Pricing pressure weighed heavily on Lufthansa Group in the first quarter of the year as it sunk into the red.
A net loss of €8 million was reported against a profit of €425 million in the same period last year which was helped by €503 million profit from the early conversion of a convertible bond in US carrier JetBlue.
Total revenue declined by 0.8% to €6.9 billion in the first three months of 2016 with traffic revenue down by 3.9% despite “significantly higher” numbers of passengers.
This was a reflection of the “substantial pricing pressures” faced by the group’s airlines and its cargo business.
Cash flow from operating activities declined 21.5% to €1.1 billion in the traditionally weaker winter three months. This was primarily attributable to a trend towards more last-minute bookings.
However, adjusted earnings [EBIT], described as the leading financial performance indicator, improved by €114 million to give a loss of €53 million.
The earnings improvement was driven by Lufthansa and Austrian Airlines. All other operating companies in the group reported lower results. The adjusted EBIT of Lufthansa increased by €244 million, while Austrian Airlines posted a €23 million improvement.
The adjusted EBIT at SWISS was down €28 million, owing largely to a decline in demand in the face of the strong Swiss franc. Eurowings saw first-quarter adjusted EBIT down by €33 million, reflecting the start-up costs of long-haul operations and the costs for its structural set-up, the German airline group said.
Chief financial officer, Simone Menne, said: “We are seeing significant pricing pressure at our passenger airlines, and even more at Lufthansa Cargo.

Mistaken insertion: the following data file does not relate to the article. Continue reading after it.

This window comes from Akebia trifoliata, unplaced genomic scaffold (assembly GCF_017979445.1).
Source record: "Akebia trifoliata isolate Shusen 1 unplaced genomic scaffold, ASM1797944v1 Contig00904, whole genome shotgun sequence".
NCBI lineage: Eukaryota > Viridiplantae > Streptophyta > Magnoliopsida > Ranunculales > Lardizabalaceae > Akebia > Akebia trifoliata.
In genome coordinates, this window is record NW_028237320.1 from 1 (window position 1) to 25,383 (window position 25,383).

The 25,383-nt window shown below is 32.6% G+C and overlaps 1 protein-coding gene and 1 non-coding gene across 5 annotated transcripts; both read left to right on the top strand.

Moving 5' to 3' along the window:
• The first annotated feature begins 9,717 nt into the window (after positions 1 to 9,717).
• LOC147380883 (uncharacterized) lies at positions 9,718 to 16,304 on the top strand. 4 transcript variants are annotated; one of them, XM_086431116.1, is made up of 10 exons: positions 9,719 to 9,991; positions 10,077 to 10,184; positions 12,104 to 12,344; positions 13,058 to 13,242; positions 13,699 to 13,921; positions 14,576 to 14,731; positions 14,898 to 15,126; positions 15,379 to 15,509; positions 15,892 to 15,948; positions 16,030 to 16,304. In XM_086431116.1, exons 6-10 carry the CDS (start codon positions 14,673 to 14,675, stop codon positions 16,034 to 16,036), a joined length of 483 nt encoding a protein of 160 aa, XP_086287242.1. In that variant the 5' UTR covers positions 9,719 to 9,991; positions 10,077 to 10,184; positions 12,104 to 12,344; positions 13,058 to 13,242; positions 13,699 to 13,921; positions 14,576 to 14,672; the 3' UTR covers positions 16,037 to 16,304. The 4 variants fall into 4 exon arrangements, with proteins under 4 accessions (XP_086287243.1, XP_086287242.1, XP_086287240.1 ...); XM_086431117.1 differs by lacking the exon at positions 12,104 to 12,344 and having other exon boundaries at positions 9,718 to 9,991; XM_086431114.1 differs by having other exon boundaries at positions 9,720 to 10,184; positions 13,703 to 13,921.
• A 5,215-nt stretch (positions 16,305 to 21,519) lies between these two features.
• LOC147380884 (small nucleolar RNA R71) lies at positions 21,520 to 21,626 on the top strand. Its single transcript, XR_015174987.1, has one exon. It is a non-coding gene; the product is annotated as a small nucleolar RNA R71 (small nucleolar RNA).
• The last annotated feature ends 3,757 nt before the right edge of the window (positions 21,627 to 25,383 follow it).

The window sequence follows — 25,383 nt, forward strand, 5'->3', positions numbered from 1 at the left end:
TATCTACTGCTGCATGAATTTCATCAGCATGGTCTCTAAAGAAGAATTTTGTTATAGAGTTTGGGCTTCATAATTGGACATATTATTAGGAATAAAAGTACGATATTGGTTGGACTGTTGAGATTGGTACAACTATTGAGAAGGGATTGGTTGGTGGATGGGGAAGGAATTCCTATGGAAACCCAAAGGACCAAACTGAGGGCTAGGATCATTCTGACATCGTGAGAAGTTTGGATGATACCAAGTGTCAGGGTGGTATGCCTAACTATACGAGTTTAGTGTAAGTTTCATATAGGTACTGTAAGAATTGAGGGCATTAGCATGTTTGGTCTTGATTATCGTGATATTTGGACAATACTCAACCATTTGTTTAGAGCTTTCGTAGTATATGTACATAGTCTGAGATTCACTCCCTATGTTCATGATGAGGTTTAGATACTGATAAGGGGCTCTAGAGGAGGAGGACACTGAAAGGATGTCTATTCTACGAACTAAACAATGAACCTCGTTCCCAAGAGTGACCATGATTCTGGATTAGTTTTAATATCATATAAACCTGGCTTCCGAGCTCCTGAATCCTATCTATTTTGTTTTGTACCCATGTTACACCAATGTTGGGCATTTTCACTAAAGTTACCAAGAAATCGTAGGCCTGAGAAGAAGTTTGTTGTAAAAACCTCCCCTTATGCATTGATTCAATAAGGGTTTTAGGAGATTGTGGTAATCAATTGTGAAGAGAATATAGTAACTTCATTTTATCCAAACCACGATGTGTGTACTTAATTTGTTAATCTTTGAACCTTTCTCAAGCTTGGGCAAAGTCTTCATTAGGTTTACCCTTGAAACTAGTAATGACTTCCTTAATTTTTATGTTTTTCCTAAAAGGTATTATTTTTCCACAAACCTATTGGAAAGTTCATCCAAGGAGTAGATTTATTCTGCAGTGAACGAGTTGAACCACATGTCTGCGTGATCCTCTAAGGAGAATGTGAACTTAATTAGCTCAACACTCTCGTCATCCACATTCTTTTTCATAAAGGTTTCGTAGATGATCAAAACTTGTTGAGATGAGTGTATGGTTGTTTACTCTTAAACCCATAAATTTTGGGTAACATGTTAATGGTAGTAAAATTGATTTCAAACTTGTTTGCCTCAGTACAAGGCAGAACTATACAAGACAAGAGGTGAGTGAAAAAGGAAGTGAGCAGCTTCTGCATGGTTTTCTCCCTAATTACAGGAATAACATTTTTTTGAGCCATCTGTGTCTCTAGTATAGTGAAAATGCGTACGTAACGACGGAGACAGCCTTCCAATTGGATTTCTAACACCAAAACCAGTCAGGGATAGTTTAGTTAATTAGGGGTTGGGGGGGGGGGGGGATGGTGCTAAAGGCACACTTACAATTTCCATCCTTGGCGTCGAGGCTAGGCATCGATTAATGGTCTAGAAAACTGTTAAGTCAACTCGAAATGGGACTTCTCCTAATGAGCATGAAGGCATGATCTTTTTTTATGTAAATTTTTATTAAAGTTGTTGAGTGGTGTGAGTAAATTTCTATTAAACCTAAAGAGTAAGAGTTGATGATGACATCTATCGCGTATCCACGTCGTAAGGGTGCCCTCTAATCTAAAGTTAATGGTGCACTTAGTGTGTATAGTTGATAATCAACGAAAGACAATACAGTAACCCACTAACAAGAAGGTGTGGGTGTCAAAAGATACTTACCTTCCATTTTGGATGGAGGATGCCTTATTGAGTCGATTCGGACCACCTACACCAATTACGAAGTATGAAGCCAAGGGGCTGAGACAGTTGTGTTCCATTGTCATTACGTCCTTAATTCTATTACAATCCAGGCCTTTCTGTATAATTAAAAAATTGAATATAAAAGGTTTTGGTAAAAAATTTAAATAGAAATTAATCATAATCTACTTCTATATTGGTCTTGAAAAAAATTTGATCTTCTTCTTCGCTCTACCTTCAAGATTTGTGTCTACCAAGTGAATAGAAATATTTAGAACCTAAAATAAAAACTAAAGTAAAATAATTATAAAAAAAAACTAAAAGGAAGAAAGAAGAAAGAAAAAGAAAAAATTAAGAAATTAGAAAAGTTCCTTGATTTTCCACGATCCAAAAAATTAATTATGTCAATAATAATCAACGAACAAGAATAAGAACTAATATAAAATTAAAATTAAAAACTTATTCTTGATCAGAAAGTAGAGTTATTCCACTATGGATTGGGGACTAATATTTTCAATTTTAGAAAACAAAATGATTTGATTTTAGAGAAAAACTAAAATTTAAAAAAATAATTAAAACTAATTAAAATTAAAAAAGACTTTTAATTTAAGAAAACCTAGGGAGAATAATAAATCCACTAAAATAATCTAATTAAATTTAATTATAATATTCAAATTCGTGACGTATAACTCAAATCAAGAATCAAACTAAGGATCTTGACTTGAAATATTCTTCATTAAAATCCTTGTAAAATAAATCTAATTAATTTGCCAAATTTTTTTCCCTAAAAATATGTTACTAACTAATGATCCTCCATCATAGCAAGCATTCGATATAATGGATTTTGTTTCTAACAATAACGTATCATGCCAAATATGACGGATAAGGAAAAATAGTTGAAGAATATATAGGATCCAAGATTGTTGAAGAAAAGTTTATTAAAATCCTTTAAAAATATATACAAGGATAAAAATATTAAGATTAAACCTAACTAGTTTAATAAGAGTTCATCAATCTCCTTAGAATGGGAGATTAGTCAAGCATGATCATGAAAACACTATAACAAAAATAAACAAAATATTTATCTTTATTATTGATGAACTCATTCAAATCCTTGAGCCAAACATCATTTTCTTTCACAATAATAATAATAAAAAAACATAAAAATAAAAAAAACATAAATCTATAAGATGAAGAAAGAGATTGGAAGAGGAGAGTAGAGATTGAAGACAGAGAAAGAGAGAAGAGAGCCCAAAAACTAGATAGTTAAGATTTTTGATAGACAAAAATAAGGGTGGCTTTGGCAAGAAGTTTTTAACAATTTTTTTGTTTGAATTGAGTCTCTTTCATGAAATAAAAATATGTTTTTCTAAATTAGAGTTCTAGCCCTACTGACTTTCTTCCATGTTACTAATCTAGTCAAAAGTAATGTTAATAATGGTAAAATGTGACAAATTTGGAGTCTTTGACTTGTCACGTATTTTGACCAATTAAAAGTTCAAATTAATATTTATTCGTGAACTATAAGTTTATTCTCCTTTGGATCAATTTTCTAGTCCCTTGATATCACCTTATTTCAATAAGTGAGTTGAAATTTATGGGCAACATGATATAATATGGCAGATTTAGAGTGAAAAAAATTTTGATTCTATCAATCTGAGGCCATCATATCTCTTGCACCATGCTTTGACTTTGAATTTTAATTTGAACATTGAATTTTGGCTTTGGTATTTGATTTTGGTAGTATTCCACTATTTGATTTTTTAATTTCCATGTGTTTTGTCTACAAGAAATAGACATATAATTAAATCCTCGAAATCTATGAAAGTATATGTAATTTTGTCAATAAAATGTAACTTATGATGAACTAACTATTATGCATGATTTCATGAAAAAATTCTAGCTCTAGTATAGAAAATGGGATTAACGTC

“But the substantial unit cost reduction at our passenger airlines has more than made up for the pricing declines.
“And we are not just benefiting from further fuel cost reductions and non-recurring effects. We have also improved our operating cost structure. This marks an important change in trend in our unit cost development.”
Menne added: “The trends we have seen in the last few months are likely to continue throughout the present quarter.
“The intensity of the competition and the resulting pricing pressures will not ease – not least because of the low fuel costs. This is why it is important that we continue to work consistently on our cost positions. We remain fully committed to our goal of reducing our unit costs this year net of fuel and currency impacts.”
The group’s full year forecast remains unchanged with adjusted earnings expected to be slightly above last year’s result of €1.8 billion.
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